Half of Groningen gas field to close permanently starting this weekend
Six of the 11 remaining Groningen production sites for the extraction of natural gas will close on Saturday. Production at the remaining five locations will be kept to a trickle so that they can be used immediately to extract additional gas in case of emergency, reported State Secretary Hans Vijlbrief on Friday.
The Cabinet's decision marks another step towards the definitive closure of the Groningen gas field. The previous Cabinet decided to do so five years ago for the safety of the residents in the extraction area. Over the past decades, natural gas extraction has caused frequent earthquakes resulting in considerable physical and emotional damage as a result.
In recent years, gas production in Groningen has been gradually phased out. The gas used by Dutch households for cooking and heating now largely comes from abroad. An additional plant has also been built to make gas suitable for Dutch gas stoves and central heating boilers by mixing it with nitrogen.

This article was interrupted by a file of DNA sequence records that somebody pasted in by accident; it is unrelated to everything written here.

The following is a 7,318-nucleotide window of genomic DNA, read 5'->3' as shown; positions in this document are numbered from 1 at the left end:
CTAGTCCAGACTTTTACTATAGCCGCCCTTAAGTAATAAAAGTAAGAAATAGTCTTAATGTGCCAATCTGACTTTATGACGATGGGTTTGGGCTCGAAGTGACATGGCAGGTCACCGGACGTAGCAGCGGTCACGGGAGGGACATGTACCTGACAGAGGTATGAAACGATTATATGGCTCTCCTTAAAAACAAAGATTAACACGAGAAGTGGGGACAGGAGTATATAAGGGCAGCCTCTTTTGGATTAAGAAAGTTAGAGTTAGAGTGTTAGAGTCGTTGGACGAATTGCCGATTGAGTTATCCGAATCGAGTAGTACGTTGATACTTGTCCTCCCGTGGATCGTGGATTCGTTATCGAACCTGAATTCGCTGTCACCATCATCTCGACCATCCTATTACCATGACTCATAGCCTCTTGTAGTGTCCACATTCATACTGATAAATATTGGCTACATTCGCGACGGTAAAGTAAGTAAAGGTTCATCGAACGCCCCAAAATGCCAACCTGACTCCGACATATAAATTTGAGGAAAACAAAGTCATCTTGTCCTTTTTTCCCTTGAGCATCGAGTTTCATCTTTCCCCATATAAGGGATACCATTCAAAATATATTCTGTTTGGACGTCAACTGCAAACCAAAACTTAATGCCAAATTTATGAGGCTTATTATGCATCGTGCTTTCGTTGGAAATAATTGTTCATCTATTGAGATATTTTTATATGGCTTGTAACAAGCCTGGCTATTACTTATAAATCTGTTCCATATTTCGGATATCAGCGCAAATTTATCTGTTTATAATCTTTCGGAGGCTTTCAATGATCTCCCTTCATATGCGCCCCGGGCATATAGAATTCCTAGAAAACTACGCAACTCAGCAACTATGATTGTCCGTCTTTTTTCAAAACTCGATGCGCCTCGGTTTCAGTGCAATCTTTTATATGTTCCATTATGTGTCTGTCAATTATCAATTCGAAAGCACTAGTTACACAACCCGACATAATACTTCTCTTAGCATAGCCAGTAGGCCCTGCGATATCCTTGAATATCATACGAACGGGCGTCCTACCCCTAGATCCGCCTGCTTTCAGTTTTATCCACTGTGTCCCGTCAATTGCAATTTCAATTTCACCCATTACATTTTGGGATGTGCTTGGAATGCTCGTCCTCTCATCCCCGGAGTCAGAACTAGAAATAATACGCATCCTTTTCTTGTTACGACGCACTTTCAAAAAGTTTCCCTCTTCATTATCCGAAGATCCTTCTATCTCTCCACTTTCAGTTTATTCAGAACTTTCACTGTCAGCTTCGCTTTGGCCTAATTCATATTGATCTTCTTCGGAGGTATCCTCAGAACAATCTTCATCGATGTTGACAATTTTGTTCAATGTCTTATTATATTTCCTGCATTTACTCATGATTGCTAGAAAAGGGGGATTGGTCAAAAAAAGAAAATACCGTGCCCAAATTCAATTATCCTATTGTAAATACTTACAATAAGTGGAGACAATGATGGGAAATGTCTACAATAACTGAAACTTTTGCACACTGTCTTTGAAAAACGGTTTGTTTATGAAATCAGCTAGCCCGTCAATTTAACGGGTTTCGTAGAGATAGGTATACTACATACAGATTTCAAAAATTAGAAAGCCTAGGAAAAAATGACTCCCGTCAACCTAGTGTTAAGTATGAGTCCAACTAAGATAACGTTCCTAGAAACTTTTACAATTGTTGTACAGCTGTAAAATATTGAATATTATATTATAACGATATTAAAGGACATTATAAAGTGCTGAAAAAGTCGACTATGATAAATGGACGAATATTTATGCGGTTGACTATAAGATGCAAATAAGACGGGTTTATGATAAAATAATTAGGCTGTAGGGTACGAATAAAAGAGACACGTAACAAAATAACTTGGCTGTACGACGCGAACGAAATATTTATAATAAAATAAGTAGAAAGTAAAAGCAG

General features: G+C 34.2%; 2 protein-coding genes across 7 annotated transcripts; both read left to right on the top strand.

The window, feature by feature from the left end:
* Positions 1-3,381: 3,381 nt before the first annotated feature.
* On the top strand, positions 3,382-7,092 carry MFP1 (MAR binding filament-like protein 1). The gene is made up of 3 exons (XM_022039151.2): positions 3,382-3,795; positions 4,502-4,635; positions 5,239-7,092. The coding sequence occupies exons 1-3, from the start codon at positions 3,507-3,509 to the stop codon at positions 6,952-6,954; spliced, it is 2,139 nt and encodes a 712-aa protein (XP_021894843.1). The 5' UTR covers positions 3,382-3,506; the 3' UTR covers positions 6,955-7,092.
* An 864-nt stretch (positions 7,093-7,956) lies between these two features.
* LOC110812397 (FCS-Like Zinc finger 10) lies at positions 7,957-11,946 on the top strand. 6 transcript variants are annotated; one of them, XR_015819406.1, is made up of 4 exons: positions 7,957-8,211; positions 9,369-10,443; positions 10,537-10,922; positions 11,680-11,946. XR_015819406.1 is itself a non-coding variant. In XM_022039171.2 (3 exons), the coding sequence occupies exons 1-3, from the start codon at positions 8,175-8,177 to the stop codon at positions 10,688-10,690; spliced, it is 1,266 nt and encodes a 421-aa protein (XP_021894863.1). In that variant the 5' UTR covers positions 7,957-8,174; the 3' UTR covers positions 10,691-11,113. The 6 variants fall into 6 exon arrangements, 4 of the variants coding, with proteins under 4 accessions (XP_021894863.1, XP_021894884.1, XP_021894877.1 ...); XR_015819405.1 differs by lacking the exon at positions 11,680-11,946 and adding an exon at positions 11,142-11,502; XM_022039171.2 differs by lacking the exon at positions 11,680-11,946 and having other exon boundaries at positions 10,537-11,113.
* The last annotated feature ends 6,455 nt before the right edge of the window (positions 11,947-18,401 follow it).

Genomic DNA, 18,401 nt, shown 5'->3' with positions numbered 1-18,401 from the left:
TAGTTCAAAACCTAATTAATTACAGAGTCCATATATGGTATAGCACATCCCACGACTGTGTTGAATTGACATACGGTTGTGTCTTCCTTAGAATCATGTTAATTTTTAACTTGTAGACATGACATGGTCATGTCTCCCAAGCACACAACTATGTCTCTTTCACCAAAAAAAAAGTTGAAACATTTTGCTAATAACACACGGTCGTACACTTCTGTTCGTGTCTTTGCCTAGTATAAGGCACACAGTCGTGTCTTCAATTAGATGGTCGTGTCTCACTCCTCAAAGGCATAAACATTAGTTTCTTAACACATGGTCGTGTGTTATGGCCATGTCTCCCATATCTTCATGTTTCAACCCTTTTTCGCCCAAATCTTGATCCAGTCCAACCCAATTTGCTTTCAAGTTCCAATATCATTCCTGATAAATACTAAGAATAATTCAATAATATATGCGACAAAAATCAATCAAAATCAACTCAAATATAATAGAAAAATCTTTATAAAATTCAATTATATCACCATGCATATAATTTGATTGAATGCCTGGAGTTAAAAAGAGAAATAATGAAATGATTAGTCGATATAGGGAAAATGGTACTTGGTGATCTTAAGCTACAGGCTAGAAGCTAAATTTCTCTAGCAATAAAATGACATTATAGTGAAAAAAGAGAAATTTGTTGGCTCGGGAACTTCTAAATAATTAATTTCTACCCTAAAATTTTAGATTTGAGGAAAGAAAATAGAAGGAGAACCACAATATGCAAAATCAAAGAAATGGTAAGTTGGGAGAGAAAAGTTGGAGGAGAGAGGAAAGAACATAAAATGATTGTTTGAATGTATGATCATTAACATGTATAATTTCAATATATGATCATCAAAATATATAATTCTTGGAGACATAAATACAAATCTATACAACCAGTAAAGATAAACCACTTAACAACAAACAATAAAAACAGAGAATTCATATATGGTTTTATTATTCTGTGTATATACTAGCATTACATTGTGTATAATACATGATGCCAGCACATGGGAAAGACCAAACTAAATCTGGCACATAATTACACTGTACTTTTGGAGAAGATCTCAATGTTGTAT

"We all now know the consequences of gas extraction in Groningen," said Vijlbrief. "Families have been torn apart, people have died from stress, and children have grown up without the carefree childhood they deserve." The Cabinet's goal is to close the Groningen field as soon as possible, preferably as early as next fall and otherwise no later than the fall of 2024.
The Cabinet has intensified efforts to save energy, especially following the Russian invasion of Ukraine last year. Coupled with an exceptionally mild winter, this has led to a substantial decrease in gas consumption across the Netherlands.
Consequently, the additional reserves established as a precautionary measure remained largely untouched. By the end of March, gas storage facilities were still filled to just over 59 percent of capacity.